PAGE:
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Tips for Small Businesses to Improve Communication

For small businesses, communication is essential to making sure your team is working effectively.

When internal communications are good, there is a strong sense of collaboration. Employees relate better to each other and to their clients. Effective internal communications also result in substantial productivity gains from your team. Everyone’s efforts are dovetailing, and processes are running like clockwork.

Tips for Small Businesses

On the other hand, businesses with bad communication are wrought with employee frustrations and missed opportunities. Bad communication can result in a client’s needs not being met, deadlines being missed, tasks being done incorrectly and even misunderstandings about what the goals are. This costs your company time and money; therefore, adding some effort to your internal communications is often good for your bottom line.

Whether it’s peer-to-peer communication or between a manager and employee, following these guidelines will help your business be more successful and a better place to work. And who doesn’t want that?!

Let’s break down some tips on how you can communicate better in the office.

Managing and Delegating

“Over the years, I never met a manager who wasn’t a good communicator,” said Victor Lipman in Forbes Magazine. “It’s a foundational management skill,” he added. While good communication skills may seem like just common sense, he explained: “When it comes to management, just because something is common sense doesn’t mean it’s commonly practiced.”

Good communication between managers and employees is not defined by interactions that are elaborate or extensive. Lipman said that reliable and normal communications are what work. It’s about being available to talk and responding to messages. “Over the years, I learned that simple communication one can count on goes a long way to building manager-employee rapport. And rapport builds trust … trust builds engagement … and engagement yields productivity,” he said.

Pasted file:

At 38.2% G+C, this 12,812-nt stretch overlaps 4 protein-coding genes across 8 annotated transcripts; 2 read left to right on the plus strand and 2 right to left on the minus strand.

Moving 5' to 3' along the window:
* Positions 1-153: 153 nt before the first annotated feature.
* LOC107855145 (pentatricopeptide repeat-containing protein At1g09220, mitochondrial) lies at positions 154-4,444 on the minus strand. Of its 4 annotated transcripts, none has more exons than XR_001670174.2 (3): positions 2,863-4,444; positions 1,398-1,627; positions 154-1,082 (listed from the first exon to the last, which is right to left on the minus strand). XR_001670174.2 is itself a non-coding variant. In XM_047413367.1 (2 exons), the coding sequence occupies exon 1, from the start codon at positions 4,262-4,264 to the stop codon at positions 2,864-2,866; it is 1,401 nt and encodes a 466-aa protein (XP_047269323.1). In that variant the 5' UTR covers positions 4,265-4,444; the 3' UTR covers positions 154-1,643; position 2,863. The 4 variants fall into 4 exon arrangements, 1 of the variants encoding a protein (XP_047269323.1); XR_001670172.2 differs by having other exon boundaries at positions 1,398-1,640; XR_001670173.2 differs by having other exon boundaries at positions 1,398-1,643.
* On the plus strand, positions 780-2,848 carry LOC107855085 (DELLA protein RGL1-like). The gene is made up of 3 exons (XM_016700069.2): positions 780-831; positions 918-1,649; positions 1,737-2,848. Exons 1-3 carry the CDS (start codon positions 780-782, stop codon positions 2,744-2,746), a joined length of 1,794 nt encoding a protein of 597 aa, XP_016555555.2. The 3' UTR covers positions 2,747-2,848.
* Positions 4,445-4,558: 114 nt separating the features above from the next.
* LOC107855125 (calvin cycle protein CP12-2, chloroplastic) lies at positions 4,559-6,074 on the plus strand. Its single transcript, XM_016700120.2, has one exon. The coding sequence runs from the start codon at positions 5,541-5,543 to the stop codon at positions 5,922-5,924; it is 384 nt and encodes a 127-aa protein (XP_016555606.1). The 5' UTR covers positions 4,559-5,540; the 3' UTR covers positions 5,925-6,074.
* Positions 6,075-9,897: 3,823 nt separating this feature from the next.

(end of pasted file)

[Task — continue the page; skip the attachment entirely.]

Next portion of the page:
And while an open door policy and timely responses to messages create a good framework, there is another important guideline. By knowing the people in your group, you’ll be able to best accommodate the variety of communication preferences. Some people have a natural preference for face-to-face communication and some would rather do it in writing.

But even with the variety of interactions and communication preferences, it’s a good rule of thumb to always delegate tasks in writing. It can be a simple email or a more complex flowchart, but having the task in writing means the recipient will have something to use as a reference while completing the task. Also, having it in writing puts everyone on the same page; there is less chance for missed components or misunderstandings.

Even though written delegation may take more time than just describing the task in a conversation, the time spent writing it down is a good investment. As the saying goes, every minute that you spend planning saves 10 minutes in execution.


Both the business and self-help sections of bookstores have endless titles about how to communicate better, but there are very few titles about listening. Because listening is half of the conversation, it seems to be a valuable point of attention.

While at first it may seem one-sided, listening is beneficial for both parties in the conversation. Not only will you be hearing what the person is saying and gaining the information and insight they’re sharing, but the person who is talking will actually feel heard, a satisfying experience compared to those conversations where you feel like you’ve been talking at a brick wall.